9. 9. Change Control Management <ul><li>Define how changes to the project scope will be executed </li></ul>Scope Change Schedule changes Technical Specification Changes All changes require collaboration and buy in via the project sponsor’s signature prior to implementation of the changes
    10. 10. Project Life Cycle <ul><li>Initiation </li></ul><ul><li>Planning </li></ul><ul><li>Executing </li></ul><ul><li>Monitoring & Controlling </li></ul><ul><li>Closing </li></ul>
    11. 11. Initiation Phase <ul><li>Define the need </li></ul><ul><li>Select the PM </li></ul><ul><li>Document business need </li></ul><ul><li>Develop project charter </li></ul>
    12. 12. Planning Phase <ul><li>Determine goals, scope and project constraints </li></ul><ul><li>Identify members and their roles </li></ul><ul><li>Define communication channels, methods, frequency and content </li></ul><ul><li>Risk management planning </li></ul><ul><li>Create WBS and timeline </li></ul>
    13. 13. Executing Phase <ul><li>Execute project plan and accomplish project goals </li></ul><ul><li>Send and receive information </li></ul><ul><li>Implement approved changes </li></ul><ul><li>Continuous improvement </li></ul><ul><li>Team building </li></ul><ul><li>Lessons learned (surveys) </li></ul>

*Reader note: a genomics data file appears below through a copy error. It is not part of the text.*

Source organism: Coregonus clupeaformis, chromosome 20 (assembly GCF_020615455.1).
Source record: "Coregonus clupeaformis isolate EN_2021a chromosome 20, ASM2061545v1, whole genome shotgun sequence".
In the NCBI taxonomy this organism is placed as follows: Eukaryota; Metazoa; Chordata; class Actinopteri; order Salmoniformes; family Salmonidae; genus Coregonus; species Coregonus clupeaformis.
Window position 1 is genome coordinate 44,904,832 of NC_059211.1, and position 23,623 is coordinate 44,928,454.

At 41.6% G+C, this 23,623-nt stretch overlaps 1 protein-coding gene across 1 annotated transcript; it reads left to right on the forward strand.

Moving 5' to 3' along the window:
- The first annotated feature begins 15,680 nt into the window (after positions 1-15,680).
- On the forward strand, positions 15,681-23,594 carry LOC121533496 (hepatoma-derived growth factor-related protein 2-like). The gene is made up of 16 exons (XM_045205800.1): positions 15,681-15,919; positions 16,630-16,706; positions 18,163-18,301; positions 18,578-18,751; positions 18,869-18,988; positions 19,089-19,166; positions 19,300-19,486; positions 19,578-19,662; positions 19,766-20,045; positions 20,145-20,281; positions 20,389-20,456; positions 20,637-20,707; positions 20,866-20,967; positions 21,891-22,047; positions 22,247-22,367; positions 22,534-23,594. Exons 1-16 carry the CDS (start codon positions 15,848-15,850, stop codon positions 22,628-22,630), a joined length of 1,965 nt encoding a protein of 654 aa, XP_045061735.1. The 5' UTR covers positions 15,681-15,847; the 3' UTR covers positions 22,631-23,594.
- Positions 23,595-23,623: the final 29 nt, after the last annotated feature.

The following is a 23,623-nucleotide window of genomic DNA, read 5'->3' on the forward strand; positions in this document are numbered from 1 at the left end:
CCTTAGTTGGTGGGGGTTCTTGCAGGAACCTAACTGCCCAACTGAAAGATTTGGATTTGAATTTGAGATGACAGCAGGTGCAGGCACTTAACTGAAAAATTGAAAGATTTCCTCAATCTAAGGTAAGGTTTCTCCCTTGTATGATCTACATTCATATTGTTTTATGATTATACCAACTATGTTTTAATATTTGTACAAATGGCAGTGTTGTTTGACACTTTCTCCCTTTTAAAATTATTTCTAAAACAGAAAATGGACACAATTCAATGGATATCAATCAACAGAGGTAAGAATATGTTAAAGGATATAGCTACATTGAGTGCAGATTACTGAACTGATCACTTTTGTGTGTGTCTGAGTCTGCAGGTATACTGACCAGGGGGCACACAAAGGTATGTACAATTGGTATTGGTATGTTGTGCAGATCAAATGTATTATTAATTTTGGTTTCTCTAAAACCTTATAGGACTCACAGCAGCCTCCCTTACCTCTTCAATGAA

14. 14. Monitoring & Controlling <ul><li>Scope verification </li></ul><ul><li>Measure according to your plan </li></ul><ul><li>Risk Audits </li></ul><ul><li>Use issue logs </li></ul><ul><li>Measure Team member performance </li></ul><ul><li>Create forecasts </li></ul>
    15. 15. Closing Phase <ul><li>Contractual Closeout </li></ul><ul><li>Confirm the work is done to requirements </li></ul><ul><li>Lessons Learned (Survey) </li></ul>
    16. 16. Project Management Tools <ul><li>PERT Chart - designed to analyze and represent the tasks involved in completing a given project </li></ul>
    17. 17. Work Breakdown Structure <ul><li>For defining and organizing the total scope of a project </li></ul><ul><li>First two levels - define a set of planned outcomes that collectively and exclusively represent 100% of the project scope. </li></ul><ul><li>Subsequent levels - represent 100% of the scope of their parent node </li></ul>
    18. 18. Gantt Chart
    19. 19. Project Status Dashboard view
    20. 21. How long does it take to build a house? <ul><li> </li></ul>
    21. 22. Project Success Customer Requirements satisfied/exceeded Completed within allocated time frame Completed within allocated budget Accepted by the customer
    22. 23. Project Failure Scope Creep Poor Requirements Gathering Unrealistic planning and scheduling Lack of resources
    23. 24. What is a PMO?
    24. 25. <ul><li>All PMO’s must have: </li></ul><ul><li>Templates </li></ul><ul><li>Policies and Procedures </li></ul><ul><li>Common areas for project information </li></ul><ul><li>A person in the PMO that is an expert user of your PM process, including any applications you plan to use </li></ul><ul><li>All PMO’s do not necessarily need to have: </li></ul><ul><li>Microsoft Project, or Project Server (it is not a PMO in a box) </li></ul><ul><li>Microsoft SharePoint </li></ul>